In 1917, a very sudden and unexpected revolution ended the Romanov dynasty. It was not planned, nor was it directed by any organized political group.
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On February 22 (March 7, New Style) a large metalworking plant in Putilov closed its doors, forcing many out of work due to a wage dispute. The next day numerous riots broke out due to anti-government sentiments, food shortages, and street demonstrations. Citizens were upset because of a shortage of bread that forced wives to stand in the cold street for hours, many times leaving without having received anything for their efforts. To add to the growing throngs of people, women went to the streets in celebration of Women's Day, which was celebrated by the Socialists. As days passed, more and more people joined the rioters and the government gave orders to the military to stop the dissenters. As the chaos grew, the orders called for more violent action to be taken and guns were used. However, some soldiers could not bring themselves to shoot the citizens. Instead, many soldiers decided to join the strikes and the military lost its control of the situation. As the deserters joined the throngs, the remaining soldiers had to go into hiding, in order to be out of the way of the angry strikers.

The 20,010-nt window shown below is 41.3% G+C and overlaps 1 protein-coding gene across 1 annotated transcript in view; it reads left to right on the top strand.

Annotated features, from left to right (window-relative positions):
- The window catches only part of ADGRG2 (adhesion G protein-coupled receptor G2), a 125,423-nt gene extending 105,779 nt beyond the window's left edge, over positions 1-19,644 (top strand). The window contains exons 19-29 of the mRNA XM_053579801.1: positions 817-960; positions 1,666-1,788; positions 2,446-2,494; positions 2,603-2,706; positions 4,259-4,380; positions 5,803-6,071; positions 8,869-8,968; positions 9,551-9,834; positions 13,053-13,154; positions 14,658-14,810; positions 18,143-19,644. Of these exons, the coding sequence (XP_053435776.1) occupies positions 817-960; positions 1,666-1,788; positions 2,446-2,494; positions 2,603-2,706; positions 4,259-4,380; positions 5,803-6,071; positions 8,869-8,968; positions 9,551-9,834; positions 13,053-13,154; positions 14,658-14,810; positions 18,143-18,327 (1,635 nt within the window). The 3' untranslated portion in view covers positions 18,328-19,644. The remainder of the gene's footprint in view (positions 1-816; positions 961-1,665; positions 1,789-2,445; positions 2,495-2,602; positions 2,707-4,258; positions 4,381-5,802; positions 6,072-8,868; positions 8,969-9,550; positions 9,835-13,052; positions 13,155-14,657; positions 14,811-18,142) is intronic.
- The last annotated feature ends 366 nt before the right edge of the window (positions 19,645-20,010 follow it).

With no military backing, the last Romanov tsar, Nicholas II, abdicated the throne on March 2 (March 15, New Style) on behalf of himself and his son; his brother, Grand Duke Michael, in whose favor Nicholas had abdicated, followed suit. The Romanov dynasty, which had held power for over 300 years, was ended and a Provisional Government was set up in its place. This paved the way for the Bolsheviks to push themselves into power during another revolution only eight months later.
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Grey, Ian. The First Fifty Years. (New York, New York. Coward-McCann, Inc., 1967)
Hosking, Geoffrey A. The First Socialist Society, (Cambridge; Harvard University Press, 1992 )
Matthews, Roy T. and F. DeWitt Platt. The Western Humanities, Third Edition. (Mountain View, CA. Mayfield Publishing Co., 1997)
McNeal, Robert H. The Bolshevik Tradition. (Englewood Cliffs, New Jersey. Prentice-Hall, Inc., 1975)